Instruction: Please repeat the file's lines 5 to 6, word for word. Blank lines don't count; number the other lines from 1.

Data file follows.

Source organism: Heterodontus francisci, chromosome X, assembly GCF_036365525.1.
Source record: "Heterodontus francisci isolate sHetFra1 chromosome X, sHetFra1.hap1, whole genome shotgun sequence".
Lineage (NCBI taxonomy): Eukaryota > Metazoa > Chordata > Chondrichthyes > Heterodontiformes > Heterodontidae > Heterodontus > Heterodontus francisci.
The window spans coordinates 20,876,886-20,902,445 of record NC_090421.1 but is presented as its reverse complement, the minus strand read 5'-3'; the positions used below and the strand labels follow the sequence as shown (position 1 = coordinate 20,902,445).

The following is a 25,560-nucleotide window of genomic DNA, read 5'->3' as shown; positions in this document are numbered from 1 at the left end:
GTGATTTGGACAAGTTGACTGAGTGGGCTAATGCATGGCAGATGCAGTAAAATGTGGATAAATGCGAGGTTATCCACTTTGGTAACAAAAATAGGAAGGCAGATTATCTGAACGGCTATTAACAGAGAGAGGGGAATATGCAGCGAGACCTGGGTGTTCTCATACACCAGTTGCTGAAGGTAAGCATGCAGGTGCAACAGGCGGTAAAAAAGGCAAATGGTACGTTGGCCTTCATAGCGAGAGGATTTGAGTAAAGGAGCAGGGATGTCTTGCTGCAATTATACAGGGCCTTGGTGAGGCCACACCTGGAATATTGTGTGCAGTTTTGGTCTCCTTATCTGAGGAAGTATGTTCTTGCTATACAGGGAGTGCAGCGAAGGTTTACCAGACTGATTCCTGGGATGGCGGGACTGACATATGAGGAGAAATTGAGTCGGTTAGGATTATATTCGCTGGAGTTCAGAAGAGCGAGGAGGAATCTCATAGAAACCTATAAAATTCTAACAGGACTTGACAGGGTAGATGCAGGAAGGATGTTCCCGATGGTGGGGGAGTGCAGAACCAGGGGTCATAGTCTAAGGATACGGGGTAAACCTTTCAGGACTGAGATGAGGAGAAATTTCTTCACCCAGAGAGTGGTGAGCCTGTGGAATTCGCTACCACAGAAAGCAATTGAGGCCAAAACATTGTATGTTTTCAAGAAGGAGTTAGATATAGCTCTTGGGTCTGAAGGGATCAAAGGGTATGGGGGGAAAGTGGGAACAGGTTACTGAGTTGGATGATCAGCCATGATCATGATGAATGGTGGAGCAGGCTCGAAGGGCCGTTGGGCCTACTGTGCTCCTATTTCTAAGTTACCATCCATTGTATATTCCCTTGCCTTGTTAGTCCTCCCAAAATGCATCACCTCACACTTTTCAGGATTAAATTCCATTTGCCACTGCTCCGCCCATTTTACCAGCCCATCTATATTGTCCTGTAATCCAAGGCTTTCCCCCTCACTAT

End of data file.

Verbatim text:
The following is a 25,560-nucleotide window of genomic DNA, read 5'->3' as shown; positions in this document are numbered from 1 at the left end:
GTGATTTGGACAAGTTGACTGAGTGGGCTAATGCATGGCAGATGCAGTAAAATGTGGATAAATGCGAGGTTATCCACTTTGGTAACAAAAATAGGAAGGCAGATTATCTGAACGGCTATTAACAGAGAGAGGGGAATATGCAGCGAGACCTGGGTGTTCTCATACACCAGTTGCTGAAGGTAAGCATGCAGGTGCAACAGGCGGTAAAAAAGGCAAATGGTACGTTGGCCTTCATAGCGAGAGGATTTGAGTAAAGGAGCAGGGATGTCTTGCTGCAATTATACAGGGCCTTGGTGAGGCCACACCTGGAATATTGTGTGCAGTTTTGGTCTCCTTATCTGAGGAAGTATGTTCTTGCTATACAGGGAGTGCAGCGAAGGTTTACCAGACTGATTCCTGGGATGGCGGGACTGACATATGAGGAGAAATTGAGTCGGTTAGGATTATATTCGCTGGAGTTCAGAAGAGCGAGGAGGAATCTCATAGAAACCTATAAAATTCTAACAGGACTTGACAGGGTAGATGCAGGAAGGATGTTCCCGATGGTGGGGGAGTGCAGAACCAGGGGTCATAGTCTAAGGATACGGGGTAAACCTTTCAGGACTGAGATGAGGAGAAATTTCTTCACCCAGAGAGTGGTGAGCCTGTGGAATTCGCTACCACAGAAAGCAATTGAGGCCAAAACATTGTATGTTTTCAAGAAGGAGTTAGATATAGCTCTTGGGTCTGAAGGGATCAAAGGGTATGGGGGGAAAGTGGGAACAGGTTACTGAGTTGGATGATCAGCCATGATCATGATGAATGGTGGAGCAGGCTCGAAGGGCCGTTGGGCCTACTGTGCTCCTATTTCTAAGTTACCATCCATTGTATATTCCCTTGCCTTGTTAGTCCTCCCAAAATGCATCACCTCACACTTTTCAGGATTAAATTCCATTTGCCACTGCTCCGCCCATTTTACCAGCCCATCTATATTGTCCTGTAATCCAAGGCTTTCCCCCTCACTAT